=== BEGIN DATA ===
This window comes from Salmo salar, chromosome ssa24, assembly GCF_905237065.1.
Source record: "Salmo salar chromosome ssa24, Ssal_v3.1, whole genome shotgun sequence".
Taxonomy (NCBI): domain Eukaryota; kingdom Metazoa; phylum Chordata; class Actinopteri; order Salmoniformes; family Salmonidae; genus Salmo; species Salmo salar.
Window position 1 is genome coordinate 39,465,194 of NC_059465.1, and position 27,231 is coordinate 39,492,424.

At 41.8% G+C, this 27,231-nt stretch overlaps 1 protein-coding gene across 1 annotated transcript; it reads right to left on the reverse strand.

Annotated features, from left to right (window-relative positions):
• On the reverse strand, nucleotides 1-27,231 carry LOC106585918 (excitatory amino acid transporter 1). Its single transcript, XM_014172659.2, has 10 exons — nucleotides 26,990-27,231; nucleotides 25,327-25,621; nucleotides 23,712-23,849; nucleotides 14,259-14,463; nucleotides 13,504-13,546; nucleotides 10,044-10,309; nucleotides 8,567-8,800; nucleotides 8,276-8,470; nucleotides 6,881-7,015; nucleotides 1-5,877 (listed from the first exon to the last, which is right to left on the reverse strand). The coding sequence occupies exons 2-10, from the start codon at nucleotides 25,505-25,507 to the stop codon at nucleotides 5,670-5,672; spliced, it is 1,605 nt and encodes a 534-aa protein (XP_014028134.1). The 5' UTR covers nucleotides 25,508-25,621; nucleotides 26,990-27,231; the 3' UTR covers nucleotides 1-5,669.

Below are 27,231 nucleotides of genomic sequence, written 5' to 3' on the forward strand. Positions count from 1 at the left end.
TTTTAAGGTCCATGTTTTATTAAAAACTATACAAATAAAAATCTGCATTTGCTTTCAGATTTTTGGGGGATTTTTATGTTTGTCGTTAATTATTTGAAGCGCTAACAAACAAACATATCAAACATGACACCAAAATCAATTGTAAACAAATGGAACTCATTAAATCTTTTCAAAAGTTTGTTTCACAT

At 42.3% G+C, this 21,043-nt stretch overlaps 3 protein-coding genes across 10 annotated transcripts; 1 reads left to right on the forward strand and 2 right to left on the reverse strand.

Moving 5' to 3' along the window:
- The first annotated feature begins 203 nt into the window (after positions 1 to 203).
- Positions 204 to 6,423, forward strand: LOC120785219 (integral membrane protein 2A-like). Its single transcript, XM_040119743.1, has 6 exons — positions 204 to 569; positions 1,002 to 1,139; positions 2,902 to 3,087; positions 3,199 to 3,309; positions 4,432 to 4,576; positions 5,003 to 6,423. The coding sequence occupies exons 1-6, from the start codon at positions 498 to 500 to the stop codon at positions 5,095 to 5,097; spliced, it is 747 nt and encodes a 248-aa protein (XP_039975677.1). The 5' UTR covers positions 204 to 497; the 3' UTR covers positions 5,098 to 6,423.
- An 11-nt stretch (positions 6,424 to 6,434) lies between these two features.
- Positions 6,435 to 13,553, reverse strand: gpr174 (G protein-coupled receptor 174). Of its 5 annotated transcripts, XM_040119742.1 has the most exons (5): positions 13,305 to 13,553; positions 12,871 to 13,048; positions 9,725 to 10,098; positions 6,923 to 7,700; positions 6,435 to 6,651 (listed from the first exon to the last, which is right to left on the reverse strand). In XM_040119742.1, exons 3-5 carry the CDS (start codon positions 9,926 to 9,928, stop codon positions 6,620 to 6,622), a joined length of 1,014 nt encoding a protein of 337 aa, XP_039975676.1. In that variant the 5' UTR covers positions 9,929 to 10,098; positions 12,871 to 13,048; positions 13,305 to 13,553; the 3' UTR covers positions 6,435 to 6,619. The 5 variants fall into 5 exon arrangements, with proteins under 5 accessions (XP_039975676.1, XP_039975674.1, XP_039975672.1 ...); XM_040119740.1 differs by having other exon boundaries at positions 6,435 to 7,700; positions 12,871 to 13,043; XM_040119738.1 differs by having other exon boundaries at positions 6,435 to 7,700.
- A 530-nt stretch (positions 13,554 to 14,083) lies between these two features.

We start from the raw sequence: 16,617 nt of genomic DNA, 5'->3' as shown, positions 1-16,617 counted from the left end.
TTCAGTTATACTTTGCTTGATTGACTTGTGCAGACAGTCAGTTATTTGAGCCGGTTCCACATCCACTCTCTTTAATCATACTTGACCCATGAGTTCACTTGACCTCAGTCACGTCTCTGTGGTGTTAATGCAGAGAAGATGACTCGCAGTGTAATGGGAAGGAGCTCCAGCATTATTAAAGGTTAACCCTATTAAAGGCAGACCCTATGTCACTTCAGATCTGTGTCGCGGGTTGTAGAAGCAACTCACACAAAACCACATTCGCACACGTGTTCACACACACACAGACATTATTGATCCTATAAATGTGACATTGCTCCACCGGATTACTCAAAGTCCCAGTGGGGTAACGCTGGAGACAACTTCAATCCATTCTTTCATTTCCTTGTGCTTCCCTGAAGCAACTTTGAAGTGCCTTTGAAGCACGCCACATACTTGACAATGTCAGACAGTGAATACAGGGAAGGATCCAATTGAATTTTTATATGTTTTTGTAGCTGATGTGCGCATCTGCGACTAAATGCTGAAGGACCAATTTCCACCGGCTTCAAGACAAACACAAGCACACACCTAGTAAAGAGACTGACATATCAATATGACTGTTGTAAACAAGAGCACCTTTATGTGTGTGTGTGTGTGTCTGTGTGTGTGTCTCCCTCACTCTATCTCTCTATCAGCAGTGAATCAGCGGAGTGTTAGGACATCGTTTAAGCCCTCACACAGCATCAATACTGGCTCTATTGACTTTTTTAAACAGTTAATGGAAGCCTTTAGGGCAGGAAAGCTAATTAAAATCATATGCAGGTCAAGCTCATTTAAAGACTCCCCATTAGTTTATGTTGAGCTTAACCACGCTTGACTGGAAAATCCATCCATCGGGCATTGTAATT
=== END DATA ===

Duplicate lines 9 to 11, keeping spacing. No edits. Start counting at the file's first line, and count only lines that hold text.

TTTTAAGGTCCATGTTTTATTAAAAACTATACAAATAAAAATCTGCATTTGCTTTCAGATTTTTGGGGGATTTTTATGTTTGTCGTTAATTATTTGAAGCGCTAACAAACAAACATATCAAACATGACACCAAAATCAATTGTAAACAAATGGAACTCATTAAATCTTTTCAAAAGTTTGTTTCACAT

At 42.3% G+C, this 21,043-nt stretch overlaps 3 protein-coding genes across 10 annotated transcripts; 1 reads left to right on the forward strand and 2 right to left on the reverse strand.

Moving 5' to 3' along the window: